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Archive for August, 2012

War Debt! Huh! What is it good for?

Gosh, I’ve neglected this, haven’t I? This is part of the general crisis of confidence that makes up my life, so don’t worry.

So, a short thing about debt. It’s commonly bandied around that the UK, thanks to Labour’s profligacy, is the most indebted it has ever been.

It’s technically true that the UK holds an astounding amount of debt; something in the order of 492% of GDP. But what is elided here is that it is mostly private-sector debt, largely due to the financial sector’s very large role in the economy, and the recession caused by the crash. Labour may, indeed, be partially responsible for that by looking the other way whilst the real-estate bubble continued to grow, but then, so did everyone else. Does anyone really believe that the Conservatives would have introduced and enforced the kind of regulation necessary to prevent the bubble? Then look over here, I’ve got a rail franchise to sell you.

The argument that’s being made, though, is that Labour spent too much money and that is what has done for us. Bear in mind that the current level of net public debt is something like 60-65% of GDP, a piddling amount in comparison. This is argued to be an incredibly high level of debt which will lead to default, misery, and the ruination of everything we hold dear, especially your granny.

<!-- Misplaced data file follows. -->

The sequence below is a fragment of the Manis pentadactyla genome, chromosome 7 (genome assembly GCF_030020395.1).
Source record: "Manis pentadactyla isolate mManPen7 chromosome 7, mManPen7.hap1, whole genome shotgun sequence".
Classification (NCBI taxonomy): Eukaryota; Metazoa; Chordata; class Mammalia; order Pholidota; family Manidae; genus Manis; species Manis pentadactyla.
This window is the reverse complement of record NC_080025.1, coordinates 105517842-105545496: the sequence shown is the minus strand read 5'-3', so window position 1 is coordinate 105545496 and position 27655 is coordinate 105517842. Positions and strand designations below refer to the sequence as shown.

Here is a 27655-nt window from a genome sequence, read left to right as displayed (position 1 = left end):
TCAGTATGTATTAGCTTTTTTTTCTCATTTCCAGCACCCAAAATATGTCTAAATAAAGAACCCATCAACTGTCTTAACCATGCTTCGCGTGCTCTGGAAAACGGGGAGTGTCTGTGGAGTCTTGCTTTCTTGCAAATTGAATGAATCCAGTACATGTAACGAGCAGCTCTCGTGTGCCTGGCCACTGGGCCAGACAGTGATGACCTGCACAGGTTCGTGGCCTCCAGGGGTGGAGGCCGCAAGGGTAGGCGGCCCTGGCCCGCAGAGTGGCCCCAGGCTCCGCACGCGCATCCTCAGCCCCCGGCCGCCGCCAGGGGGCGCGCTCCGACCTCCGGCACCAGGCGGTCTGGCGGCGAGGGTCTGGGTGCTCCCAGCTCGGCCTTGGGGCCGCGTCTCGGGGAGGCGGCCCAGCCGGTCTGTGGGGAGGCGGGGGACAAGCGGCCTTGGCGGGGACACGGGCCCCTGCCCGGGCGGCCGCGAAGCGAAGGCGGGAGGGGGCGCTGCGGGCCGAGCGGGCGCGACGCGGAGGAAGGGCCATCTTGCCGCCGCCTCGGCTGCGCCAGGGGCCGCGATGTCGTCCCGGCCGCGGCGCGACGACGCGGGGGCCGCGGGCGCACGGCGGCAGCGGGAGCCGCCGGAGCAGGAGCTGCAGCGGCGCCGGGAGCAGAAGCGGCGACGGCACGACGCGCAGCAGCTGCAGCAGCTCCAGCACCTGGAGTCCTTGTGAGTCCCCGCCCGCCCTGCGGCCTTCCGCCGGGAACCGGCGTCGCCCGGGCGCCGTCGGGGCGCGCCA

Except this is what debt was like from the beginning of the 20th century to the present day:

How bloody tiny does our “Debt Bombshell” look!

The next fallback is that it only during wartime that we ran up so much debt, so there were special circumstances that are unrepeatable now. This is true, up to a point: part of the reason the WWII spike is so high is that the US was lending the UK shedloads of money in order to keep the UK viable. It’s unlikely the same would happen today, in these austere times.

But here’s debt from the interwar years, 1918 to 1939:

Debt remained well over 100% of GDP throughout the inter-war years, yet strangely enough, there was no massive debt default. Why was the debt so high? Because of a long, miserable depression from 1918-1936. The UK never had a Roaring Twenties, just a horrible, grey 18 years. There may be institutional reasons why the UK was able to run such a high debt; it was the centre of the financial world, after all, and as a highly developed nation no doubt creditors were willing to give it the benefit of the doubt. Much like today, when the markets are basically saying “Dear God, why aren’t you spending money! Spend money now! Today! Please!”

But, of course, that kind of market signal just isn’t what we’re looking for, is it?

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